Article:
India's opposition Bharatiya Janata Party (BJP), widely tipped to form the next government, pledged today to revise the country's nuclear doctrine, whose central principle is that New Delhi would not be the first to use atomic weapons in a conflict.

Unveiling its election manifesto, the party gave no details, but sources involved in drafting the document said the "no-first-use" policy introduced after India conducted a series of nuclear tests in 1998 would be reconsidered. Arch-rival Pakistan, which responded within weeks that year by conducting tests of its own, does not profess "no first use".

The BJP, which ordered the tests in 1998, said it would seek friendly relations with neighbours, but without naming any country vowed to "deal with cross-border terrorism with a firm hand" and take a "strong stand and steps" when required. Opinion polls have said the BJP will emerge as the single biggest party in the five-week election that began today, but may fall short of the majority required to rule. A BJP-led coalition government is the most likely outcome, they have said.

Setting out its Hindu nationalist leanings, the party vowed to explore building a temple at the site of a mosque in northern India that was torn down by zealots 22 years ago, potentially putting a deeply controversial issue back into play.

"There's a religious right in the BJP so they want to acknowledge that without making it the centerpiece of the manifesto," said Ashok Malik, a political columnist. "I don't think the BJP is going to take it forward as a political movement."

The party made a commitment to withdrawing a special autonomous status accorded to Jammu and Kashmir state, India's only Muslim-majority region, which many in the BJP believe prolongs ambiguity over the status of a territory claimed by Pakistan.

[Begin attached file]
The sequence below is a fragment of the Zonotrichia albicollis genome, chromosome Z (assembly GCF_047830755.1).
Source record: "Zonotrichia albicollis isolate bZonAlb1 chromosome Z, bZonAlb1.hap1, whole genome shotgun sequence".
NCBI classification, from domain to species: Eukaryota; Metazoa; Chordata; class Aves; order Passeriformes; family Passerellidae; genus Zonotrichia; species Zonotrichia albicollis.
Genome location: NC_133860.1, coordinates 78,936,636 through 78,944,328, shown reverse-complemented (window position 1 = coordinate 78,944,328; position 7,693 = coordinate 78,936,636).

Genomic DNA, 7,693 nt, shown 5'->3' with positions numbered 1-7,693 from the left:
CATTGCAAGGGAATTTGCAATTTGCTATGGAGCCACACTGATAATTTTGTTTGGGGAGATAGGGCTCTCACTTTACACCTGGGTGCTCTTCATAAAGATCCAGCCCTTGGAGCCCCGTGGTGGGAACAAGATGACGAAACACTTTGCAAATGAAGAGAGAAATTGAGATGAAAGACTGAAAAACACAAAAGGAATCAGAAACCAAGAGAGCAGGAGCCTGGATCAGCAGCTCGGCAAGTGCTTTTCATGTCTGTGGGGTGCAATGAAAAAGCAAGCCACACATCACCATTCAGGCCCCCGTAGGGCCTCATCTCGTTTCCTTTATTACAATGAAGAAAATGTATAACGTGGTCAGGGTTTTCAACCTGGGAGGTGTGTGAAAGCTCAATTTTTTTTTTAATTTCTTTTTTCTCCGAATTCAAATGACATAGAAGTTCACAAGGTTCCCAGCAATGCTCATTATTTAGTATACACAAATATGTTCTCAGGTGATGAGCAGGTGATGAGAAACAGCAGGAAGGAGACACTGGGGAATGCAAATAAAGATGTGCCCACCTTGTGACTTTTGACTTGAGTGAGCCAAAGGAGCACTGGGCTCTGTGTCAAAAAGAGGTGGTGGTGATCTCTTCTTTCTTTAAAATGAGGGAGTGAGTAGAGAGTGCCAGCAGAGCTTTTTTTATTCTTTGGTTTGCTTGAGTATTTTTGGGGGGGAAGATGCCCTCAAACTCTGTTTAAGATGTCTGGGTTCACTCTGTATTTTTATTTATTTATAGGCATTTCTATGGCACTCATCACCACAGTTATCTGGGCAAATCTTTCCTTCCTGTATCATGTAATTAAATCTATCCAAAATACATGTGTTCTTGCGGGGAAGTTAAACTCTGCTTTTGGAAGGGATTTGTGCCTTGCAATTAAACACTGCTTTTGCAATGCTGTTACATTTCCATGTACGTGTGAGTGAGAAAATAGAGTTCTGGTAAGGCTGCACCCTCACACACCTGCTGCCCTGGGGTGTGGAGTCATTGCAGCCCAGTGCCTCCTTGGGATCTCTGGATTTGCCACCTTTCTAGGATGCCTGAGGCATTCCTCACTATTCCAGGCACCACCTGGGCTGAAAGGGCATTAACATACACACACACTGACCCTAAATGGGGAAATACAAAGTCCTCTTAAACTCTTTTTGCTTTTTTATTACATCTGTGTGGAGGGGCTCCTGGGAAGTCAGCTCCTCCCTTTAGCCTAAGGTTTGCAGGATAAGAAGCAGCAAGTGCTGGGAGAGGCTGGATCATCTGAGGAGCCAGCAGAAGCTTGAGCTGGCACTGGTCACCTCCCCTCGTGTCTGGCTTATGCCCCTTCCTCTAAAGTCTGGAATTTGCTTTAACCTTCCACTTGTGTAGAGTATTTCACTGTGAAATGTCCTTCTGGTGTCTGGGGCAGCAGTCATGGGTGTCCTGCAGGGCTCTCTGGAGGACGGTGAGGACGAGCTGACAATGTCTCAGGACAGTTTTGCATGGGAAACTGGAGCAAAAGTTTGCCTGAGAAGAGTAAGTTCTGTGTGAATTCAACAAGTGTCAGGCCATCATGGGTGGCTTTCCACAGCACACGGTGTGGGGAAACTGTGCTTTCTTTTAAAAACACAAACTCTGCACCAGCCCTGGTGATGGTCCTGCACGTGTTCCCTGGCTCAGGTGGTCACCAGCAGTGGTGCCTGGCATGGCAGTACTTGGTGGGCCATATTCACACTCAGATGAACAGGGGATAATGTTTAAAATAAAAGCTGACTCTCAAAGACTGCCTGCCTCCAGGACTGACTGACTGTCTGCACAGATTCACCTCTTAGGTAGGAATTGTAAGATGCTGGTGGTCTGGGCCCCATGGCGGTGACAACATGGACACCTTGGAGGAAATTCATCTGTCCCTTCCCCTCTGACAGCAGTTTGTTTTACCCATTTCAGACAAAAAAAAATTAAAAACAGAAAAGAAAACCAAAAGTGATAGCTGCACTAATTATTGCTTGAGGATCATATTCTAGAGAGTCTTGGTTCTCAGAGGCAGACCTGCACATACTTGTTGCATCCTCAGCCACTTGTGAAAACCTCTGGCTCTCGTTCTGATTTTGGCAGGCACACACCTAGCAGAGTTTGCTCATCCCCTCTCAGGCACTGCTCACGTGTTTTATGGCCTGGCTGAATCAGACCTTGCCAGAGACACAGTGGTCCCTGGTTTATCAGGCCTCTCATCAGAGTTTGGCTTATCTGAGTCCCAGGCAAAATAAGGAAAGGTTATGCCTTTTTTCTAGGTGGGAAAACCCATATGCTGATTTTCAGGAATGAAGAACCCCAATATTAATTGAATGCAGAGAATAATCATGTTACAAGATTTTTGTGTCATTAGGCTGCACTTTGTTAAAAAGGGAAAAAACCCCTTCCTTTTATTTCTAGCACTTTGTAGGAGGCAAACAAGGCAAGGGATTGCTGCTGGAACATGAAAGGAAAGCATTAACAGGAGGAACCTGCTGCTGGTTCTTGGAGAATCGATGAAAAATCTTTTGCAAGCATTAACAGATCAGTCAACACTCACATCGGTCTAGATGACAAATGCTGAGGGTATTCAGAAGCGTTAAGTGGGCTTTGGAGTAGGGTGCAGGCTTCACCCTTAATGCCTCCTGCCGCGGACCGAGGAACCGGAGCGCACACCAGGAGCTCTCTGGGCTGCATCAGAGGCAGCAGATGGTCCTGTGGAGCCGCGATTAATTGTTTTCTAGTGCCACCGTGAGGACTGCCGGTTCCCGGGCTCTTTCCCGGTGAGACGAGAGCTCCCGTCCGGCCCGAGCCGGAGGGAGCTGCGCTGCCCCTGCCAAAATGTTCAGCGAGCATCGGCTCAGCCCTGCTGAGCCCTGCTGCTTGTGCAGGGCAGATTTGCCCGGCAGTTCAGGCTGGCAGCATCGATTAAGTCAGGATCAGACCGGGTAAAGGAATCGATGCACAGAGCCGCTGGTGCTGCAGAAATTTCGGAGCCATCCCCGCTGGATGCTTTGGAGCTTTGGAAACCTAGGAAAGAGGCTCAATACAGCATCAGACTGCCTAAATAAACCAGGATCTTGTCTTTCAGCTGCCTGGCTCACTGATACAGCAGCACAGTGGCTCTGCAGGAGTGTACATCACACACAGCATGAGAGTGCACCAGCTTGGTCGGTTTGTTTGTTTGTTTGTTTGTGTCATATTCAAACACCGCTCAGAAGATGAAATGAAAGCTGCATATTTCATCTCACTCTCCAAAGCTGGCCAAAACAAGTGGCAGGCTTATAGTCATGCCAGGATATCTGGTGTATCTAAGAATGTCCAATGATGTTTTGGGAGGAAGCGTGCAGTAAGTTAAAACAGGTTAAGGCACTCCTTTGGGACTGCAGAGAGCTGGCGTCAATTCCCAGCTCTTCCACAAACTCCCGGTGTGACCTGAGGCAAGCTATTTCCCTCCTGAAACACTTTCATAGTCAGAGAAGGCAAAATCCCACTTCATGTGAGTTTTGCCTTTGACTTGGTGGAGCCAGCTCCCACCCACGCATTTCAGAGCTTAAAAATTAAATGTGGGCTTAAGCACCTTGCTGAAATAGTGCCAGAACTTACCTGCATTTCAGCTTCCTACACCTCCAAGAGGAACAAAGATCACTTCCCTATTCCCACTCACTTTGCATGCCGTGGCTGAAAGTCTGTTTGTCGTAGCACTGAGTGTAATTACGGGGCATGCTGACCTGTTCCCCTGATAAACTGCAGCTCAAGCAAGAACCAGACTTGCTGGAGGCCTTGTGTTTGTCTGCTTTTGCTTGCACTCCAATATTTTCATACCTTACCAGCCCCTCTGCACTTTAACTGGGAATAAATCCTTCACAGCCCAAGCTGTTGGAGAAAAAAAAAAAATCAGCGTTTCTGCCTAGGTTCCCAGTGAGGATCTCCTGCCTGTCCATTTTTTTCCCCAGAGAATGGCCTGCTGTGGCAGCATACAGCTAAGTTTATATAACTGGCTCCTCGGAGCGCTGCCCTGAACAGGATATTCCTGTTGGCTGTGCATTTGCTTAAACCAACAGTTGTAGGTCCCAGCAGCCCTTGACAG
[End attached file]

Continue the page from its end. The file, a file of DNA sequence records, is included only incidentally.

It added that it would aim for the return of Hindus who left Kashmir when the region was roiled by insurgency. The BJP accused the left-leaning Congress party, which has led the country's ruling coalition for the past decade, of "weak and spineless" leadership.

"Instead of creating a socio-economic and political paradigm of governance drawn from the civilisational consciousness of India, the leaders tried to follow whatever was being practiced in this or that Western country," it said.

It said it would link welfare programmes introduced by the Congress party to asset creation, and would review the country's strong labour laws. It said it would encourage foreign direct investment, but made clear it was not in favour of opening the retail sector to foreign supermarket brands such as Wal-Mart Stores Inc and Tesco Plc.

"It is unfortunate and a massively regressive decision," said a senior official at Trent, the local partner of Tesco, the only foreign retailer to have committed to setting up a chain of stores in India. "It is difficult to understand what happens next, just now, because we need some clarity on what they are saying. Whether they will scrap the policy or whether they will just not allow anyone new to apply," he said.

The BJP opposes foreign investment in the retail sector to protect small businesses and traders, many of whom are its supporters. However, a party source said it was highly unlikely that the BJP would roll back the legislation introduced by Congress allowing global retail chains to set up in India. The BJP also promised a massive emphasis on reviving India's creaking infrastructure with plans to build 100 new cities, a high-speed rail network, and a 10-year-plan to roll out low-cost housing to every Indian family.